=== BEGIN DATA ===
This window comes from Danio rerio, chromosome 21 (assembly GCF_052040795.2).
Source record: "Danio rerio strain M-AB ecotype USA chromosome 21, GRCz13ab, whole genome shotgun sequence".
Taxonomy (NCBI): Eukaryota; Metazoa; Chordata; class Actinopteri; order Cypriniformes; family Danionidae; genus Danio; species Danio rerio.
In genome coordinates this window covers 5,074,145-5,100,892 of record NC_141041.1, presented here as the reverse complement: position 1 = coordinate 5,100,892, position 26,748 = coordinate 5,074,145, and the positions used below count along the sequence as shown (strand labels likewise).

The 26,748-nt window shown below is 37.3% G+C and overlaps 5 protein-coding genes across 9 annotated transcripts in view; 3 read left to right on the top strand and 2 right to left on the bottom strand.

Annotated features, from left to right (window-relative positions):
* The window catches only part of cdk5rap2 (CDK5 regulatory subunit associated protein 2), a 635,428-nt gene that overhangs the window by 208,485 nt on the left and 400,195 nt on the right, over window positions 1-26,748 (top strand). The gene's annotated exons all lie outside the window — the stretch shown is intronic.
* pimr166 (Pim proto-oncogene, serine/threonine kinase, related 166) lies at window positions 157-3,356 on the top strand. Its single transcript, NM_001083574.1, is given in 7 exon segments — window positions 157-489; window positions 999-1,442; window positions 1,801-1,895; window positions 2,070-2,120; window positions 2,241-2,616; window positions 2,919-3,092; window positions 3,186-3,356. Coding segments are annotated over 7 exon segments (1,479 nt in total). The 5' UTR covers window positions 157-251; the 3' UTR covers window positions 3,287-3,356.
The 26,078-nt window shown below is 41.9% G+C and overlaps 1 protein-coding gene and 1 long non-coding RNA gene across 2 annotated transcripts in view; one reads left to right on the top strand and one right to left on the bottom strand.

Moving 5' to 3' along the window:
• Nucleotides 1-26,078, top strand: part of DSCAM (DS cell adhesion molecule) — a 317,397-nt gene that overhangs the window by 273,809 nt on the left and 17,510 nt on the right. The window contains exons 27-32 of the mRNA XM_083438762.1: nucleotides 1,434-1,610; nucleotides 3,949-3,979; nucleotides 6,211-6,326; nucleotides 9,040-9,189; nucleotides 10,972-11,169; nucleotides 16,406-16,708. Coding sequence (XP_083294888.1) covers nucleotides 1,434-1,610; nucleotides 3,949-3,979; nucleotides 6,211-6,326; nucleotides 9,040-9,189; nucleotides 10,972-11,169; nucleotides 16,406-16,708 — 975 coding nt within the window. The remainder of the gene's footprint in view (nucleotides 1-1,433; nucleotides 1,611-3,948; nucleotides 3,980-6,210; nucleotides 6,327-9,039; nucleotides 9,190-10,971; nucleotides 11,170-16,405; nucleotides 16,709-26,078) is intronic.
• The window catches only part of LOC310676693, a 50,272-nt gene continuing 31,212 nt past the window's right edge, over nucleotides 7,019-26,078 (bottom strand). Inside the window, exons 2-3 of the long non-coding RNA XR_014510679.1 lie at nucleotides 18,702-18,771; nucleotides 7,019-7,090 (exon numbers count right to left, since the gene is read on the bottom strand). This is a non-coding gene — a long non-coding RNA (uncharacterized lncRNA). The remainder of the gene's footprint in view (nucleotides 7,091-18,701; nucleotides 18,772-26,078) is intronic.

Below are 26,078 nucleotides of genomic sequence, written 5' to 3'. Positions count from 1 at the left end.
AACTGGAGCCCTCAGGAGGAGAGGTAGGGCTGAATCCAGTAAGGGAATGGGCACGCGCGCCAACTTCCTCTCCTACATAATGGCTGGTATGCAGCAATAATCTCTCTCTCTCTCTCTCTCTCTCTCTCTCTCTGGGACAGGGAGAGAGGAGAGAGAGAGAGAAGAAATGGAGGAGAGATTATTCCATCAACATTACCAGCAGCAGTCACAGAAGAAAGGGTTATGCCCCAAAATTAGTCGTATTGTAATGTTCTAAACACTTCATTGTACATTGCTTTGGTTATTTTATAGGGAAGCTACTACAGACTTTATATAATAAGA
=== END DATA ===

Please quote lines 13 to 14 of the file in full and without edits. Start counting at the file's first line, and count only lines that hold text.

Below are 26,078 nucleotides of genomic sequence, written 5' to 3'. Positions count from 1 at the left end.
AACTGGAGCCCTCAGGAGGAGAGGTAGGGCTGAATCCAGTAAGGGAATGGGCACGCGCGCCAACTTCCTCTCCTACATAATGGCTGGTATGCAGCAATAATCTCTCTCTCTCTCTCTCTCTCTCTCTCTCTCTGGGACAGGGAGAGAGGAGAGAGAGAGAGAAGAAATGGAGGAGAGATTATTCCATCAACATTACCAGCAGCAGTCACAGAAGAAAGGGTTATGCCCCAAAATTAGTCGTATTGTAATGTTCTAAACACTTCATTGTACATTGCTTTGGTTATTTTATAGGGAAGCTACTACAGACTTTATATAATAAGA